Divine Mercy priest's body to be moved to a new graveWednesday, April 25th, 2012
An Appeal Court in London has ruled today that the remains of a Polish priest, buried at Fawley Court, Henley on Thames in Oxfordshire, can be moved. (See CiNews March 28 2012 - http://bit.ly/IPjJbx - "Polish community in Britain appeals against exhumation of Divine Mercy priest")
Father Jozef Jarzebowski, who died in 1964, established a school and Polish cultural centre at Fawley Court in the 1950s, to care for the Polish migrant community that grew in England after World War II. Fr Jozef was the priest who introduced the Divine Mercy devotion to England and North America. In its heyday, Fawley Court attracted thousands of Polish visitors.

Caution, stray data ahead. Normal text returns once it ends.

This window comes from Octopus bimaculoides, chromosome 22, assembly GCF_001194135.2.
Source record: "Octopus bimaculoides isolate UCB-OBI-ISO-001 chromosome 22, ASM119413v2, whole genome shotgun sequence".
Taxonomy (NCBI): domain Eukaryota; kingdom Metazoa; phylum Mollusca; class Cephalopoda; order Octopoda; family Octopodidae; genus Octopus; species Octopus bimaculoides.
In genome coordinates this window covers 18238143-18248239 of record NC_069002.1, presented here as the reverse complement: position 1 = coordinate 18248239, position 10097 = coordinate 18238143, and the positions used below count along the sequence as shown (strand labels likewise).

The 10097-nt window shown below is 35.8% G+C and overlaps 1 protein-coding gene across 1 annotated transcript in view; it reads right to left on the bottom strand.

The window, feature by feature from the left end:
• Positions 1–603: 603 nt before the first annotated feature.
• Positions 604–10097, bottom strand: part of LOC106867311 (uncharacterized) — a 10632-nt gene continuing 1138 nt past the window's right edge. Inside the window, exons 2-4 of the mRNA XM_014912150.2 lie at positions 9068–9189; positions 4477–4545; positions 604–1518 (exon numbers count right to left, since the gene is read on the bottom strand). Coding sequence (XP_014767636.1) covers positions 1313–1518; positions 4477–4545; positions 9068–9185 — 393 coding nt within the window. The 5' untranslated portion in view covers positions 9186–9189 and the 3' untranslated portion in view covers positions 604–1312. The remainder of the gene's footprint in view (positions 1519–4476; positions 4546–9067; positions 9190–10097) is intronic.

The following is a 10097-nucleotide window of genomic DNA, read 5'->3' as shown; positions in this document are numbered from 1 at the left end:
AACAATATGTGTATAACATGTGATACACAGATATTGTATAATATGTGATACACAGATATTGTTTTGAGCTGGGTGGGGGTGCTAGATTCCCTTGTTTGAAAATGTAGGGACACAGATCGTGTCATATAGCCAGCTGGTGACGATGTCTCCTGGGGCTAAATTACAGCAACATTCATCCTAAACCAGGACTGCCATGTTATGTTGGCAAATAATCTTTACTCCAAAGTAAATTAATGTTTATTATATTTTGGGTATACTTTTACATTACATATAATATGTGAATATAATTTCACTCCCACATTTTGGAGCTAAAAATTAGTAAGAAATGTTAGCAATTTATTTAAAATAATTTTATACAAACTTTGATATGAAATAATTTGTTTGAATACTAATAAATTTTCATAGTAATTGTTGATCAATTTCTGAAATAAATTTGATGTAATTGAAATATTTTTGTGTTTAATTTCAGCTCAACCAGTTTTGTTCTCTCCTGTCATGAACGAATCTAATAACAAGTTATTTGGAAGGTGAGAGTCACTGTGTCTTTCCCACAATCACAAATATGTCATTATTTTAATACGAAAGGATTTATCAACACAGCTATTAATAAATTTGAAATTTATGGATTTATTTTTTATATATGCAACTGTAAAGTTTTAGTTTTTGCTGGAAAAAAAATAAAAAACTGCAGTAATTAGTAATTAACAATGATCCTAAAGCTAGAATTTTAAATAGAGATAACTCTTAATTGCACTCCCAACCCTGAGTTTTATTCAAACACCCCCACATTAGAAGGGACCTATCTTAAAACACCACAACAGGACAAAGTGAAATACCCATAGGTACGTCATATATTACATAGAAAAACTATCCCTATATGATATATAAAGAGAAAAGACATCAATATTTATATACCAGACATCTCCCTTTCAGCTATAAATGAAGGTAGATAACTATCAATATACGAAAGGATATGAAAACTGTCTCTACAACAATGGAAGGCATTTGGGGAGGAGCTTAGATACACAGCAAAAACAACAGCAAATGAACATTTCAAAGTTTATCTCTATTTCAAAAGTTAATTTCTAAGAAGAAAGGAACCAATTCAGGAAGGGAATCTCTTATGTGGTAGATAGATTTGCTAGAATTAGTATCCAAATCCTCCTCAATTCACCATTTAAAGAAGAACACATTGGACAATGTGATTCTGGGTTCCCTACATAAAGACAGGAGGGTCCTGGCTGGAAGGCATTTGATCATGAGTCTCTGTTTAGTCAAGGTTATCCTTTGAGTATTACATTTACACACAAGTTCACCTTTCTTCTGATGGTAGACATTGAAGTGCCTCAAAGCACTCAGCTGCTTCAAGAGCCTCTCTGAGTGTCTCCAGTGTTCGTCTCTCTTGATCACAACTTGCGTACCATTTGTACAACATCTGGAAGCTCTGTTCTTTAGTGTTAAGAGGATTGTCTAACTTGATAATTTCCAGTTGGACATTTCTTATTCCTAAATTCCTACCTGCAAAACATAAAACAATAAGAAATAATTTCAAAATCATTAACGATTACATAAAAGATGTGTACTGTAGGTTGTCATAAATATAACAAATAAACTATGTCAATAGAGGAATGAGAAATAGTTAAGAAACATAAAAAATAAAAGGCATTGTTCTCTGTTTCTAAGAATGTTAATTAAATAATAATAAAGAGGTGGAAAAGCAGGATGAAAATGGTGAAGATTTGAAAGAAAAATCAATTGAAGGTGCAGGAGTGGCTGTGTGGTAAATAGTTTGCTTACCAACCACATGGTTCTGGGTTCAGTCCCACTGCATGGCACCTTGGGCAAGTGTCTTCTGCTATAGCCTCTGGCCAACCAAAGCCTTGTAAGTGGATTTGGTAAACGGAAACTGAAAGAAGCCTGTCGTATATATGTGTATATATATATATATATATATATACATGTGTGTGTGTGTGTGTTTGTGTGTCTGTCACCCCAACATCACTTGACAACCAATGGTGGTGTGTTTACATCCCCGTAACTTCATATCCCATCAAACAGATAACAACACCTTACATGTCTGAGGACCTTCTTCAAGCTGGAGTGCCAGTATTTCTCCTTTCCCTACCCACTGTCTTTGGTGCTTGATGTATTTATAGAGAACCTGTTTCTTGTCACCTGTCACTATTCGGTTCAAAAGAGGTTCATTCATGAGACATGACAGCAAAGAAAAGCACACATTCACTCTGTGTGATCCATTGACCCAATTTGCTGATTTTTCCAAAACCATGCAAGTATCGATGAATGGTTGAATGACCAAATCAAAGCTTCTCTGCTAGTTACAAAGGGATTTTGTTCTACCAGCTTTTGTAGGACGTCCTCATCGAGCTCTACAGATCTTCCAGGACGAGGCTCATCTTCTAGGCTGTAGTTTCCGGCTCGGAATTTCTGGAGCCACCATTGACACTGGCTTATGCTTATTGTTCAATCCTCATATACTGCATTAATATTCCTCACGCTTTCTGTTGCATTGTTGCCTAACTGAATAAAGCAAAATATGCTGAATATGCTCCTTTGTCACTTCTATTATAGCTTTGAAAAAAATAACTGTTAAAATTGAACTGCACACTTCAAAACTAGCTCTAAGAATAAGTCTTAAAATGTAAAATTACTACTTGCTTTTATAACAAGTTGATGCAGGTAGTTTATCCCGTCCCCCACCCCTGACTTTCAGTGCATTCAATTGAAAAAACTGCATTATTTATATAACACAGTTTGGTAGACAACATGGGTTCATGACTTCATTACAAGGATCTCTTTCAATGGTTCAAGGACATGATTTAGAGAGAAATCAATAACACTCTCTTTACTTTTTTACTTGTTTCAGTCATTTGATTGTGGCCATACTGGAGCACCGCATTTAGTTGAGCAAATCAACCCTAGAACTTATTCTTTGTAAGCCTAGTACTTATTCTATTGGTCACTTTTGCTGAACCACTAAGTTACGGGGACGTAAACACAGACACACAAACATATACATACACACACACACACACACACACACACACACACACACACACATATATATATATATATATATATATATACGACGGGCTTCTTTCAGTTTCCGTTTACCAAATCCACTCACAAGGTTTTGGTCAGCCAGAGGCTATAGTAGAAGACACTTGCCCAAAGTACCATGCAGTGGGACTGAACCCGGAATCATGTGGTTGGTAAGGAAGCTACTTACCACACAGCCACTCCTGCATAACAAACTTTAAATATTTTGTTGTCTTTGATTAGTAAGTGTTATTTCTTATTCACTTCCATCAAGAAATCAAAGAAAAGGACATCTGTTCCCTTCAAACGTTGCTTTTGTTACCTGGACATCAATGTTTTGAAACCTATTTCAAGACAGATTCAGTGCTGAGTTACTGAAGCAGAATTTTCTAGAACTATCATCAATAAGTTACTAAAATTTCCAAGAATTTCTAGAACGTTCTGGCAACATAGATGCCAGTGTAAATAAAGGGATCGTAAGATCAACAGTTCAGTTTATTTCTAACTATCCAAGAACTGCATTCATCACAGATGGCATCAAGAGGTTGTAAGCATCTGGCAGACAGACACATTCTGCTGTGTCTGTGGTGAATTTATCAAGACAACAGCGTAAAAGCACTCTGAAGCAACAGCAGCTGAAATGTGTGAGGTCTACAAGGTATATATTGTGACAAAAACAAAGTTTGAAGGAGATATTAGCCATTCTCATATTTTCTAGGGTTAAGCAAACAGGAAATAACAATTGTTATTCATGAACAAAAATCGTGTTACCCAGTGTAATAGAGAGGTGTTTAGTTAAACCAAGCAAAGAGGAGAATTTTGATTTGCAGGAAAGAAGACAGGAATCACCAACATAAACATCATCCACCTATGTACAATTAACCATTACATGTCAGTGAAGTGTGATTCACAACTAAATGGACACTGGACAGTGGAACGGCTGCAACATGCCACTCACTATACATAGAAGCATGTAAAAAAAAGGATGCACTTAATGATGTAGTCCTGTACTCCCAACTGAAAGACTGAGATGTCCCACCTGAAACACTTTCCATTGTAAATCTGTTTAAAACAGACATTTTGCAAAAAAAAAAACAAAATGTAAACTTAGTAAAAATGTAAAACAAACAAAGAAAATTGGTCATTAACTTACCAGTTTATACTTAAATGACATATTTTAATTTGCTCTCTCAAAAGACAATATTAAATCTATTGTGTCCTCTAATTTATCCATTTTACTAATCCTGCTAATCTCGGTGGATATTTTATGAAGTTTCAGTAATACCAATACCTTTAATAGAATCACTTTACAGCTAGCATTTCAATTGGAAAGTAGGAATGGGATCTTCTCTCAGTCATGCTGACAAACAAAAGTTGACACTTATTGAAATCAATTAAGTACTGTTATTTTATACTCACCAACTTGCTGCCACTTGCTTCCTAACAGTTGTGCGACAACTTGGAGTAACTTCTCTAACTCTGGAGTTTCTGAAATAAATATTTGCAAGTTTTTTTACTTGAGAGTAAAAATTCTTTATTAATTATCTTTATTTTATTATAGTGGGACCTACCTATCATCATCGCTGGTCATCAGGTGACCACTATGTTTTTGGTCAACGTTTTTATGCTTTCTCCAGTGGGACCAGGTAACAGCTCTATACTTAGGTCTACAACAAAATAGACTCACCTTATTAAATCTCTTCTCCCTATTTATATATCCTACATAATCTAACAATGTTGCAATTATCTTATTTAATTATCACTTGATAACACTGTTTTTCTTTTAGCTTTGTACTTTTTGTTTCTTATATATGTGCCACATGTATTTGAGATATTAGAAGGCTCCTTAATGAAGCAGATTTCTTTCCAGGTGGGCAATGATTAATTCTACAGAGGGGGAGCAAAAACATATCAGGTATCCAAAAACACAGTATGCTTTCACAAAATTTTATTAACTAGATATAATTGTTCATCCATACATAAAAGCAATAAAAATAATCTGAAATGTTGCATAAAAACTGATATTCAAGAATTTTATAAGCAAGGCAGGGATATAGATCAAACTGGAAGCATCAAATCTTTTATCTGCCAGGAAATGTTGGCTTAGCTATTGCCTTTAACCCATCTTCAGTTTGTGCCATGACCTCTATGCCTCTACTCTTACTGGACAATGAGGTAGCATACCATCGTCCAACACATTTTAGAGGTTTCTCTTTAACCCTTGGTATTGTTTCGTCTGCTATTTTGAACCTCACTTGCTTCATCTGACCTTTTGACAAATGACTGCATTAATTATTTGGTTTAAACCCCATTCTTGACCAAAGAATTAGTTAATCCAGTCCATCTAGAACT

The building and grounds, including a listed chapel, were sold to developers last year by the Marian Fathers, in spite of a 2,000 strong petition and protests by several groups.
In 2011, Justice Secretary Ken Clarke agreed to the priest's disinterment. A relative of Fr Jozef, Elizabeth Rudewicz said the move would be, "disrespectful" and took the case to the Appeal Court. She said that, before his death, Fr Jozef had chosen the spot at Fawley Court where he wished to be buried.
Appeal Court judge, Lord Neuberger, Master of the Rolls, said it would be easier for people wishing to pay their respects if the body was moved to a public cemetery. He said, "The religious concerns of Ms Rudewicz and the objectors have to be balanced against those whose religious beliefs appear to favour the grant of the licence."
Fr Jozef Jarzebowski's remains will now be disinterred and reburied in Fair Mile Cemetery, two miles away.
Concerns are now being raised about the fate of several more Polish burials, including a member of the Polish aristocracy and relative of the Kennedys, inside the chapel.
by Gerard Bennett (source: ICN)